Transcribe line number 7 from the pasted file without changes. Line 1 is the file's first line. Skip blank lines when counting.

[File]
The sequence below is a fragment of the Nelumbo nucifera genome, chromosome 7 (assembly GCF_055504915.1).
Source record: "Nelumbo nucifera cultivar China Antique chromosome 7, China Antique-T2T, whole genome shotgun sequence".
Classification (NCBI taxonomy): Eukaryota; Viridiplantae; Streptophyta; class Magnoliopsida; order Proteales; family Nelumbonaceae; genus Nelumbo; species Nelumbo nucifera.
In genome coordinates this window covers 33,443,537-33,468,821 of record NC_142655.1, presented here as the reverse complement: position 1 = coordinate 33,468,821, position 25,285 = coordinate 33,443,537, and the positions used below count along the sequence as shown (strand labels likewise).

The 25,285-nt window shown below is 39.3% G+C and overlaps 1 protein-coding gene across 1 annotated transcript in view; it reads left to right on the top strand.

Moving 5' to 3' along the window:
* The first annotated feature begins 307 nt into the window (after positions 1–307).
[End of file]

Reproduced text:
* The first annotated feature begins 307 nt into the window (after positions 1–307).